Typical Tasks  
  • May discuss with toy company management about company's plans
  • Develop an idea with a team of designers or independently
  • Sketch simple ideas about the concept and look of toy
  • Create model or prototype of toy
  • Follow safety guidelines
  • Contact toy manufacturers about creating the toy
  • Manufacture toy independently
  • Market toy, maintain finances, and any other administrative duties
  • Promote product
  • The typical day for a toy designer is not all fun and games. Along with developing new ideas and sketches, the toy designer must meet with executives of major production companies and other prospective buyers. They must flip-flop between being inventor and salesperson. They also spend time in workshops, preparing the prototypes and sketching out ideas. There is some travel for the toy designer who is shopping around inventions or is promoting their own products. However, those who work in an established company stay indoors.

  Workplaces, Employers and Industries  
  • Toy designers can work independently, creating toy designs and prototypes to sell to manufacturers. They can also be manufacturers themselves, creating and marketing their own line of toys. They can also find themselves as full-time toy designers for major toy manufacturing companies, inventing items to be sold under a major toy label.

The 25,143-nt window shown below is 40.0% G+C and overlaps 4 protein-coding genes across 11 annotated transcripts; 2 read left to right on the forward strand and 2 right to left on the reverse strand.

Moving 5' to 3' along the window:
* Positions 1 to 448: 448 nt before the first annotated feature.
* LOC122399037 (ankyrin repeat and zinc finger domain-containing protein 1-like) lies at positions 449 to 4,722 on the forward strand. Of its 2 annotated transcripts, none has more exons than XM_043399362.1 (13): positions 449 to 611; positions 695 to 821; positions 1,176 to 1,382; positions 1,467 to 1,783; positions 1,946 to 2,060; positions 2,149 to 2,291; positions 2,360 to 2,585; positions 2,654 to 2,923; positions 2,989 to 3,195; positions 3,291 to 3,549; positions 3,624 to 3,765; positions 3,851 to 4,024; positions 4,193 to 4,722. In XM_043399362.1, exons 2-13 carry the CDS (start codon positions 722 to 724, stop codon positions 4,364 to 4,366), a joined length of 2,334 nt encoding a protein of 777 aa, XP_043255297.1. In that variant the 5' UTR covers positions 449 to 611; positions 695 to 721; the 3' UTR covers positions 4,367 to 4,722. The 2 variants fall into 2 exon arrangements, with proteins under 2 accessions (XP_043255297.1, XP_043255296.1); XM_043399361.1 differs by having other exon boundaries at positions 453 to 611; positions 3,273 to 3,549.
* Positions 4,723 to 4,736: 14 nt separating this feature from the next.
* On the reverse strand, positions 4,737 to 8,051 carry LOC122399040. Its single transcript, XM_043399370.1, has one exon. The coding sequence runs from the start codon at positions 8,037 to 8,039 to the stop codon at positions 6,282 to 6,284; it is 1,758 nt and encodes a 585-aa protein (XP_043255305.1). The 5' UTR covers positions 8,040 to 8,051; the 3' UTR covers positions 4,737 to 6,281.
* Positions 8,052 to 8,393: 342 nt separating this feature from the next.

• Those designers who are entrepreneurs can set their own schedules, and may find themselves working longer hours, including weekends and holidays, but those who work for a major toy company work regular shifts. Toy designers may work alone, but if they are in the employ of a company they work alongside other designers, collaborating on products.

  Long Term Career Potential  
A toy designer can become an entrepreneur, and start up their own toy design and manufacture company, or they can get a full-time position with a well-established toy manufacturer. They can get into industrial design, furniture design, or apply their artistic talents to illustration or animation. They can write books about toy design, or become a design instructor at a college.

  Educational Paths  
There is no set path for toy designers to follow. However, they should have some sort of training, in art, carpentry, or any other related subject. A university degree or a college diploma is required by most toy manufacturers, however, there are only a few toy designing programs across North America. Consider pursuing a degree or diploma in industrial design or computer design, and then take a few child psychology, sociology, anthropology, business, merchandising, and administration courses to plump up your education.

Bureau of Labor Statistics, U.S. Department of Labor, Occupational Outlook Handbook, 2014-15 Edition,
Bureau of Labor Statistics, U.S. Department of Labor, Occupational Employment Statistics, 2002,